This is why, at dawn this past Wednesday, when the sun had just come up, she went to the health center’s garden and there, without any help, she gave birth to a baby that weighed 5.5 lbs.
Only then did they help them.

The controversy

A citizen who was there took a photograph of what was happening, right after the delivery. The woman is seen squatting, and the baby on the grass, still attached by its umbilical cord.
In his Facebook page, Eloy Pacheco Lopez explained: “After waiting and asking for help for two hours she gave birth in the yard of the hospital after she was ignored by personnel working under the alleged doctor Adrian Rene Cruz Cabrera” (sic).
The image was taken up by Portal Ruta 35 and began to get disseminated on Twitter, where comments multiplied, criticizing the conduct of the hospital’s medical personnel and that of Health Secretary German Tenorio Vasconcelos.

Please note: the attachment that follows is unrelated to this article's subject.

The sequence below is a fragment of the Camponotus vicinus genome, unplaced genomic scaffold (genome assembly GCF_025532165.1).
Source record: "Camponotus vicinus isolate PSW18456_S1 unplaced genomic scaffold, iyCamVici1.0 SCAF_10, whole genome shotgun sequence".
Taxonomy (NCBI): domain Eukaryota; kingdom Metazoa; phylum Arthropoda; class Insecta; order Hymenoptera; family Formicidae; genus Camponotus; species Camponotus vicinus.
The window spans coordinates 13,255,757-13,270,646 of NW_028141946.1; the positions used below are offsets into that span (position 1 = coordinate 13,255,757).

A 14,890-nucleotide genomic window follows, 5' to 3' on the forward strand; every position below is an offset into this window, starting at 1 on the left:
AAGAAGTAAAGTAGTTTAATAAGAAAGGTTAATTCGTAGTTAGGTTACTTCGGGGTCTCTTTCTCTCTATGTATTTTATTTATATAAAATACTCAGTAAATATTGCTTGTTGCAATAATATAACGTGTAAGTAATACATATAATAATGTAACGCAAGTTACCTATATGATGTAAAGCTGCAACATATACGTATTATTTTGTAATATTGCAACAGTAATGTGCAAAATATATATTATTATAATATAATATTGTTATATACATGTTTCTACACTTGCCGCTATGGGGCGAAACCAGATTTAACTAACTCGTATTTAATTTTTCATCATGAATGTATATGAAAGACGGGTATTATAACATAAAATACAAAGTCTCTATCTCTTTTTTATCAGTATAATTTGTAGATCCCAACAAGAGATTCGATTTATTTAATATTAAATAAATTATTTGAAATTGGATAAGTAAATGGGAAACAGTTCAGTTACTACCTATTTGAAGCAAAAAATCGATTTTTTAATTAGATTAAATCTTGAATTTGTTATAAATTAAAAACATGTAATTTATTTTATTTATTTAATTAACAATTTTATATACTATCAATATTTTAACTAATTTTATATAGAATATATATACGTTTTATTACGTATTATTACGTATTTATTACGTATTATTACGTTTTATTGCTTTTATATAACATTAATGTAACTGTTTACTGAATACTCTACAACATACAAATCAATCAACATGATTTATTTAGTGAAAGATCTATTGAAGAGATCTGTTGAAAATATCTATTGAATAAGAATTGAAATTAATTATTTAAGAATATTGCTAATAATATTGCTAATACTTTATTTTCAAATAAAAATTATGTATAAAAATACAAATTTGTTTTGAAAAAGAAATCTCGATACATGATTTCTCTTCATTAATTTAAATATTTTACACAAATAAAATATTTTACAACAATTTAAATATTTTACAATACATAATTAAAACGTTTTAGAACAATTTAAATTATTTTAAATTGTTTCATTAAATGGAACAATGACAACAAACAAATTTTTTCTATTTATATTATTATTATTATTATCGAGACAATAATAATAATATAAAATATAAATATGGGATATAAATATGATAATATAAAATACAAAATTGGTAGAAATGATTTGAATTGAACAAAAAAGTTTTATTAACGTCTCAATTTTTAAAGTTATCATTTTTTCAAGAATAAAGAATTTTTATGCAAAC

The state government issued a bulletin in response in which it points out that it ordered “an impartial and thorough investigation of the medical personnel in the Jalapa de Diaz Health Center to determine responsibility for the alleged medical negligence in the treatment of Mrs. Irma Lopez Aurelio, who gave birth at dawn on Wednesday, October 3”.
However, the Secretary of Health tried to shift the spotlight elsewhere. The government’s statement says: “I find it reprehensible that this unfortunate incident was used for morbid purposes throughout the social networks, injuring the image of the woman and her child and second, affecting the image of health workers.”
The official’s irritation grew because the cybernaut who uploaded the photograph had added to his post the following: “POLL: Do you think the government of CHANGE is living up to its promise to improve Oaxaca’s health system?” (sic)
The responses to the question were overwhelmingly against the government.
Maybe yes, maybe no